Did you notice that in the regional summaries above a common bycatch species in almost every U.S. fishery was sea turtles? From 2001 to 2003 five different sea turtle bycatch mitigation techniques were investigated in the Western Atlantic Ocean by NOAA in cooperation with the Blue Water Fishermen's Association. Investigators compared the difference among different hook types, bait, and temperature regimes (the targeted species was swordfish). Let's review their study and take a look at some of their preliminary results:
HOOK and BAIT TREATMENTS
Loggerhead Sea Turtle Catch by Hook and Bait Type
1. Which hook type caught the most loggerheads? Which hook type caught the fewest?
2. Which bait type caught the most loggerheads? Which bait type caught the fewest?
3. What is the estimated percent reduction in catch of each of the hook/bait treatments as compared to the J hook? (ex. The 18/0 straight circle hook baited with squid caught about 64% fewer turtles compared to the J hook baited with squid).
4. Which combination of hook and bait caught the fewest loggerheads?
Leatherback Sea Turtle Catch by Hook and Bait Type
1. Which hook type caught the most leatherbacks? Which hook type caught the fewest?
2. Which bait type caught the most leatherbacks? Which bait type caught the fewest?
3. What is the estimated percent reduction in catch of each of the hook/bait treatments as compared to the J hook? (ex. The 18/0 straight circle hook baited with squid caught about 90% fewer turtles compared to the J hook baited with squid).
4. Which combination of hook and bait caught the fewest leatherbacks?
Swordfish were the targeted species in this study. This means that the boats and fishermen who participated in the study usually fish for swordfish. Let's take a look at how swordfish responded to the different treatments involving hooks and bait.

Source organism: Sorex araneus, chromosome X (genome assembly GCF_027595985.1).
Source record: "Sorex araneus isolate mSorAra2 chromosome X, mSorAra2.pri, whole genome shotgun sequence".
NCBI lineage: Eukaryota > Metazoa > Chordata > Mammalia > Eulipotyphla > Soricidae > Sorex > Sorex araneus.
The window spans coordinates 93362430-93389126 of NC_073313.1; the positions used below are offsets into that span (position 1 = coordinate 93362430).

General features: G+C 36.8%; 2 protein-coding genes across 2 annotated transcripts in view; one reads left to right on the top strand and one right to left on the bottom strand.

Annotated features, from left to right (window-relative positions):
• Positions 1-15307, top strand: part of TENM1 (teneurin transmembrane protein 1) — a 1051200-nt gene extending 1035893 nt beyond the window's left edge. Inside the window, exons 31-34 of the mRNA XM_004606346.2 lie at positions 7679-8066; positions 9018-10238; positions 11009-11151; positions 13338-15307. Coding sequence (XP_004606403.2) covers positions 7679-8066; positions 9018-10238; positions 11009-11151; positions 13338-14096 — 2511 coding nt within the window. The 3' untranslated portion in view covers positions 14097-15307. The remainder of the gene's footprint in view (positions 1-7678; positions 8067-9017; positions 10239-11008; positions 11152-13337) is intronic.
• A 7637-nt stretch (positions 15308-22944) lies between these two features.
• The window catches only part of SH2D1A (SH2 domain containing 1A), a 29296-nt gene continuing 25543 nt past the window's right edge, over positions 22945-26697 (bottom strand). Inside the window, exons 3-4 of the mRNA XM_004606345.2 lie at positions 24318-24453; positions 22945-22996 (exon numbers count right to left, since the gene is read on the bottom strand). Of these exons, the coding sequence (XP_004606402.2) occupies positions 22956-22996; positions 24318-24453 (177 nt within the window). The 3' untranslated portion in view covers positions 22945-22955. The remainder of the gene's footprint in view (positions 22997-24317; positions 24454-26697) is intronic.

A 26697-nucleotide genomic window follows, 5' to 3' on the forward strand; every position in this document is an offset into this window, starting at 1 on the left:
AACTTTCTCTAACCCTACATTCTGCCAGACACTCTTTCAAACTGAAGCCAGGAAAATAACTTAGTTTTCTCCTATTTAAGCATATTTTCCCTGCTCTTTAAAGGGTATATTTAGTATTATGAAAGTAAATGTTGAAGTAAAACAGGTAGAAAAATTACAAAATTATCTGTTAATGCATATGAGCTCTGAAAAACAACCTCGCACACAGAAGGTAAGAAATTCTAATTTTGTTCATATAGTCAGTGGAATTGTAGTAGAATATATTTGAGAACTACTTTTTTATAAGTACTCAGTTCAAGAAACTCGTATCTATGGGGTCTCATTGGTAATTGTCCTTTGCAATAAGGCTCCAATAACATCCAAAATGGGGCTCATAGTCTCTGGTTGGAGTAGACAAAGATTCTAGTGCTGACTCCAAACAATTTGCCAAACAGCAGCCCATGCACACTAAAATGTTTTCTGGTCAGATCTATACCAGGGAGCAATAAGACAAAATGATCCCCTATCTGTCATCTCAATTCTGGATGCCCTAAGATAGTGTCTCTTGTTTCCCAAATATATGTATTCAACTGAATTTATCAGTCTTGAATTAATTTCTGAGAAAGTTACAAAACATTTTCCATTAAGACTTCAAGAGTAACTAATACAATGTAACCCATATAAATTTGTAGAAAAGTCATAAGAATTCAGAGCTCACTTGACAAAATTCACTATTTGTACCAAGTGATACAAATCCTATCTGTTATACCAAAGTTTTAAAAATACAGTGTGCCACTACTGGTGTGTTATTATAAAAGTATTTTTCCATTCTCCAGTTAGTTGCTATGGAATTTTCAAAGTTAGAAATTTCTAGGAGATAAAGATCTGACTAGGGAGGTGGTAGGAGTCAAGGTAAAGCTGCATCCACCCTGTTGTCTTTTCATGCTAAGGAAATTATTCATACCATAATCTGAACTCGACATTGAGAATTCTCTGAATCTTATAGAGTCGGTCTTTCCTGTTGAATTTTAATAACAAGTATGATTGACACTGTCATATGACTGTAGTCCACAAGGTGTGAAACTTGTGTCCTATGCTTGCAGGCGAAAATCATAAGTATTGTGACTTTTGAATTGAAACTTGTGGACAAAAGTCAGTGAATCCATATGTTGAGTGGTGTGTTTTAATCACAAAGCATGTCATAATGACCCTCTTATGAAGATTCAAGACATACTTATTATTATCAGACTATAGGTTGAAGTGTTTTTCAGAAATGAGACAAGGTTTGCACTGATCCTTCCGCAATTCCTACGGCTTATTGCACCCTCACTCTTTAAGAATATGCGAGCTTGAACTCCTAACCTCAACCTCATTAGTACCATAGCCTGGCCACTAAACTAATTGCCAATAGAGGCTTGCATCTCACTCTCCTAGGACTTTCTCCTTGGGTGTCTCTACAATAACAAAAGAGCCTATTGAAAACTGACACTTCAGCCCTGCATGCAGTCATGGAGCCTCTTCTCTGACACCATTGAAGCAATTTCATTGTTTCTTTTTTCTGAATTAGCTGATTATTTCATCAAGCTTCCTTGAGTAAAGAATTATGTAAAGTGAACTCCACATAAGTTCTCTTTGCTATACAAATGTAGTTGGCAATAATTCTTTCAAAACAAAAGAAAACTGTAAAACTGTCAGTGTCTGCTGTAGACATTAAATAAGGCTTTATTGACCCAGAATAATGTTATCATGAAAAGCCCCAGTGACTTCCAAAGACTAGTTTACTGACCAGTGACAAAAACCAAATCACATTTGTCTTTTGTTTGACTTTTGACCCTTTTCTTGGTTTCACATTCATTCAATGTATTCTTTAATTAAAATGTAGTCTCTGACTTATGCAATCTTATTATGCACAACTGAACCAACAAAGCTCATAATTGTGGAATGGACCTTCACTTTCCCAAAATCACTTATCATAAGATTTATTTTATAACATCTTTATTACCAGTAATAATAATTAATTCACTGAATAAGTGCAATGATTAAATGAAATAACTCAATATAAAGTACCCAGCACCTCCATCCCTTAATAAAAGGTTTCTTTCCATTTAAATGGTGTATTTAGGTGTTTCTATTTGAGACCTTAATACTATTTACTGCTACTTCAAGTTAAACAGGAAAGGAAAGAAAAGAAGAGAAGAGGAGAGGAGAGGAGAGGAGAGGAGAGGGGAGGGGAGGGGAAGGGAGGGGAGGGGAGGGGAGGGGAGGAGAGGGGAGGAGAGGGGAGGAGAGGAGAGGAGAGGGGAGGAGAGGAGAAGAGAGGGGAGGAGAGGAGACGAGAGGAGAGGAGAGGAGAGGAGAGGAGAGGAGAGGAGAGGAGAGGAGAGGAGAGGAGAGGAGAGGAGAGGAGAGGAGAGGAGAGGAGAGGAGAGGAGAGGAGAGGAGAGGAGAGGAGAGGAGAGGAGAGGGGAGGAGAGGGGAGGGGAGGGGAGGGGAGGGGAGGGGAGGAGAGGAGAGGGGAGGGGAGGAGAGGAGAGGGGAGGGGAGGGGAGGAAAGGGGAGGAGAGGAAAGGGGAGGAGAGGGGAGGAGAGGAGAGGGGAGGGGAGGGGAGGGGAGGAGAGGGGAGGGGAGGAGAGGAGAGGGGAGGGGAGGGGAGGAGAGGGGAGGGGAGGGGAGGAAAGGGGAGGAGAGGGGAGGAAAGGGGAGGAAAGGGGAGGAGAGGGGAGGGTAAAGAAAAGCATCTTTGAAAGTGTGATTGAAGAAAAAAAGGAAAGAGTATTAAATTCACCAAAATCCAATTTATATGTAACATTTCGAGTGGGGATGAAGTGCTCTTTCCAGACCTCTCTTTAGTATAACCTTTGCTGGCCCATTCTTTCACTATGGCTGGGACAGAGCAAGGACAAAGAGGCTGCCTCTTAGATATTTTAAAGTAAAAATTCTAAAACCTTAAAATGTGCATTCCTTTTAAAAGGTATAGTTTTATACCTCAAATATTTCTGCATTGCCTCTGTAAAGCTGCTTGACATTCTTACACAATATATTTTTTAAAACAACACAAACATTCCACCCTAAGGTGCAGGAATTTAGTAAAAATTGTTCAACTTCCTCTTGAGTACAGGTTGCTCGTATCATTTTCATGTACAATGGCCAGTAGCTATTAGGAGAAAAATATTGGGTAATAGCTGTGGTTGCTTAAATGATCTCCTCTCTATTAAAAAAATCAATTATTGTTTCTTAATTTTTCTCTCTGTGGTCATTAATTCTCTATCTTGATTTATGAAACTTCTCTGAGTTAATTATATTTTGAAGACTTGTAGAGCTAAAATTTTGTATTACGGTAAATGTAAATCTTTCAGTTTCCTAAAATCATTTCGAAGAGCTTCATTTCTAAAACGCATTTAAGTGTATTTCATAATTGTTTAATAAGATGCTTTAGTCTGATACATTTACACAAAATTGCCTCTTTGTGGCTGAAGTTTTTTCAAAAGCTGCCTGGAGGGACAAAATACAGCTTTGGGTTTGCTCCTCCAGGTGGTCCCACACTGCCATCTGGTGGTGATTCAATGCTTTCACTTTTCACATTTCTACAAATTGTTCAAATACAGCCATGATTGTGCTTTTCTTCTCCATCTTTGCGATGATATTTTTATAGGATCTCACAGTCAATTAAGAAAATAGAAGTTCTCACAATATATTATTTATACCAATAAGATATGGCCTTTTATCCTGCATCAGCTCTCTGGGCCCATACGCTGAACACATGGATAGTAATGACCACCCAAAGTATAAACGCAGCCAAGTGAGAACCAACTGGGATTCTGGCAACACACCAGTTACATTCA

Swordfish Catch by Hook and Bait Type
1. Which hook type caught the most swordfish? Which hook type caught the fewest?
2. Which bait type caught the most swordfish? Which bait type caught the fewest?
3. What is the estimated percent increase or decrease in catch of each of the hook/bait treatments as compared to the J hook? (ex. The 18/0 straight circle hook baited with squid caught about 28% fewer swordfish compared to the J hook baited with squid).
4. Which combination of hook and bait caught the most swordfish?
Billfish spend a lot of time near the warmer, upper water column of the ocean, but many dive to greater depths to look for food. Let's explore the temperature of the water where the most (and fewest) loggerheads, leatherbacks, and swordfish were caught (the set location, not the depth of the longline, determined the temperature).
Loggerhead Catch by Temperature
Within what temperature range were most of the loggerheads captured?
Leatherback Catch by Temperature
Within what temperature range were most of the leatherbacks captured?
Average Swordfish Weight by Temperature and Hook/Bait Type
Within what temperature range were most of the swordfish captured?
In what temperature range was there the greatest overlap of swordfish and sea turtle catch?
1. What hook type would be best to reduce the number of loggerhead and leatherback sea turtles caught on longline gear in the Northeast Western Atlantic Ocean?
2. Compared to squid on J hooks, what type of hook and bait is best at reducing the amount of sea turtles caught?
3. In what temperature regime would it be best to fish in order to reduce the number of loggerhead and leatherback sea turtles caught, while increasing the catch of the target species (swordfish)?
4. Considering sea turtle bycatch reduction, increase in catch of the target species, and temperature, how could fishermen in the Northeast Western Atlantic Ocean use information from these studies to improve their catch while avoiding threatened or endangered species (i.e. what fishing practices can these longline fishermen adopt)?
5. If circle hooks are more expensive than J hooks, what could regulatory agencies do to encourage the use of circle hooks by fishermen?
Be sure to visit the Bridge's Bycatch links section.